Growing acid-loving plants is a challenge in southeast
I want to grow mountain laurel (Kalmia
latifolia) and wonder if anyone in around here has any
experience with them.
In particular I wonder how much sun they need. Different
nursery catalogs and web sites have conflicting recommendations for
them to be placed in full sun, partial shade or shade. And I have
run across comments ranging from "does not thrive in full sun" to
"tends to exhibit sparse and irregular branches and blooms
infrequently when placed in shade."
I am looking at putting them on the northwest side of my
house in an area that only gets a little sunlight very late in the
Kalmia latifolia is a broadleaf evergreen with showy
spring flowers. It's native in acidic soil areas of the
northeastern U.S., in and along the edges of older forests of mixed
pine and oak. It grows below high-limbed trees where openings admit
light, not in the dense shade of closely spaced, low-branched young
Growing Kalmia in alkaline soil is do-able. But it's a challenge
as is growing others in the acid-loving heath family, such as
rhododendron, blueberry, heather and Pieris japonica.
More energy means better bloom. So plant Kalmia in as much sun
as possible, at least 6 hours of light per day during the growing
season. Count November and March sun, since these plants can
photosynthesize any time it is not so cold or dry that their leaves
roll up. Choose a spot that's like a woodland -- protected from
drying winds, with an overhanging canopy that tempers daily
temperature fluctuations and soil that is always cool and moist
without ever being soggy.
Amend the soil with organic matter and soil sulfur to make it
loose, well drained, moisture retentive and acidic. Mulch with
acidic materials such as pine needles, cocoa hulls or coffee
grounds. Fertilize at intervals during spring and early summer with
acid-loving plant fertilizer. Water faithfully, preferably with a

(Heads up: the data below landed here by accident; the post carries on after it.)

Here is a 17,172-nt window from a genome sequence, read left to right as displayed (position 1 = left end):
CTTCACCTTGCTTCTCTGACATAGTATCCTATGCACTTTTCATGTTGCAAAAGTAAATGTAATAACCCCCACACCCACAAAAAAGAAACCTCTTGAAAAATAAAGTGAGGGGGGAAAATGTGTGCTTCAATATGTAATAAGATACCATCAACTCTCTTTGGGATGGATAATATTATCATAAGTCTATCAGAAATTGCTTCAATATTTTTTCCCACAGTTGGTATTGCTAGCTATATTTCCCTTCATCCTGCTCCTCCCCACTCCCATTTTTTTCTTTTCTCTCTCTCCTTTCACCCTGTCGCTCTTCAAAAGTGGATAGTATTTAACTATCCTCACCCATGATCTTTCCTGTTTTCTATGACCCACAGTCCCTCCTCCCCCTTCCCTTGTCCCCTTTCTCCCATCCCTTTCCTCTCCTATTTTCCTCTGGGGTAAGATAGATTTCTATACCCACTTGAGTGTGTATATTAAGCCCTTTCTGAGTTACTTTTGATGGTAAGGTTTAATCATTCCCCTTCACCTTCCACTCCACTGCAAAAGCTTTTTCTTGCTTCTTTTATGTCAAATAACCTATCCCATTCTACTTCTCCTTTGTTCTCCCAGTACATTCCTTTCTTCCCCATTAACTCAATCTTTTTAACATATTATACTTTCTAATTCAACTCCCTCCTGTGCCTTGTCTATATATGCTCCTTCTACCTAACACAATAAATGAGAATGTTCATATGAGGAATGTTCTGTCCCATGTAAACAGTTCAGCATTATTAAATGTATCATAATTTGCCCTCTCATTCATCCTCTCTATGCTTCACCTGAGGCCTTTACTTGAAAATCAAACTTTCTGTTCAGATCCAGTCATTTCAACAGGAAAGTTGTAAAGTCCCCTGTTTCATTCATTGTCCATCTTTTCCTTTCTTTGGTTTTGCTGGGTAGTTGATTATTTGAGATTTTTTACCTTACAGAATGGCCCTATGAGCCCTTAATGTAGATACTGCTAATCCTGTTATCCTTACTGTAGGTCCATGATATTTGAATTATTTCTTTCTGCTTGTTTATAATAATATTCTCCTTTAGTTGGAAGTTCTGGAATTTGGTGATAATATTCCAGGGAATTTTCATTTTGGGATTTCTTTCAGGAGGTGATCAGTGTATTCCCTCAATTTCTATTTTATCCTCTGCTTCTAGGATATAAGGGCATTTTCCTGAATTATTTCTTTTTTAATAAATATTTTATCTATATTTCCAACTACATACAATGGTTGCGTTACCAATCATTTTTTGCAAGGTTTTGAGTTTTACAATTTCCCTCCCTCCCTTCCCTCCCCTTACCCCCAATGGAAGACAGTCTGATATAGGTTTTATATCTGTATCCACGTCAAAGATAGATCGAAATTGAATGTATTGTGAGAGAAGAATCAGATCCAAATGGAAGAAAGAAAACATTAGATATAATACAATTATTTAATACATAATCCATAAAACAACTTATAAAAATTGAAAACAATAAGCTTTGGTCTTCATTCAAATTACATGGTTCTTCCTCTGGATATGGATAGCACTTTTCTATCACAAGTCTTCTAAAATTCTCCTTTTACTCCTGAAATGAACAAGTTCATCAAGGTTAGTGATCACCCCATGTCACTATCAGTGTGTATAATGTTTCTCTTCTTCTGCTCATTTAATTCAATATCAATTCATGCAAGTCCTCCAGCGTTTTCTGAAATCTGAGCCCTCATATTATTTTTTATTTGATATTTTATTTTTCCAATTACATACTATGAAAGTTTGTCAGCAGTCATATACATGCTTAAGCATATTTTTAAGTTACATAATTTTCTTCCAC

slow drip from April through October.
Even at its best, Kalmia latifolia becomes open in the center
with age. To counteract this, prune established shrubs to cut out
two or three stems close to their bases every spring. This will
keep new growth coming in the center.
Contradictory recommendations are understandable, since these
plants are grown across a wide area. In the heat of the South, too
much sun will kill them. Under low branched maples on a lawn where
it's shadier than in an old woods, these plants may not get enough
light to be full or bloom well.
Sorry, you can't root and grow a cut Christmas
In a January 15 short report I wrote, "You can transplant that
live Christmas tree."
N.G. writes that she and family have had, "quite a discussion
about this. We do not understand your definition of a Christmas
tree. Do you mean one that has been cut and decorated for
Christmas? ...when you talk about a root ball that mixed me
I meant a tree used as a Christmas decoration yet intact,
with roots still potted or in burlap wrap.
To gardeners who think it must be rare for people to imagine a
cut tree being replanted: Dispel that notion. Remember that what
you do can seem magical to others. One time I learned only by
accident that a man who overheard me talking about planting a
Christmas tree also had a cut tree in mind. He had decided that my
green thumb extended into the supernatural range.
I enjoy answering questions you mail to me or post on my
school's website. However, some problems have no solution. Don't
expect much help from me if you pose a "stumper" such as: Why is it
that people who like intricately curving bed edges usually find
themselves sharing yardwork with someone who is only willing or
able to mow along straight lines and simple bends?
Green thumbs up
to the Building Industry Association representatives who
encouraged development of and then attended the class "Avoiding
Construction Damage to the Landscape" at The Michigan School of
Gardening. They showed their willingness to learn about the
specific impact their work has on a landscape, what constitutes
effective plant protection and how they might assist clients who
plan to preserve their landscapes. Ask if your builder or remodeler
has done this. Or, take the class yourself. It's for both builders
and property owners.
Green thumbs down
to construction workers who insist on parking within arm's reach
of their work sites because, "I need things in my truck and it's
costly for me to walk back and forth all day." When you drive on
lawns and gardens you damage soil, roots and plants immediately and
in ways that can take decades to remedy. Rethink your position in
light of that greater cost. Or consider the fact that my carpenter
grandfathers as well as today's plumbers, professional gardeners,
arborists and even me, in my first career installing phones and
wires, could plan well enough to work efficiently from trucks
parked on the street.
Originally published 2/5/05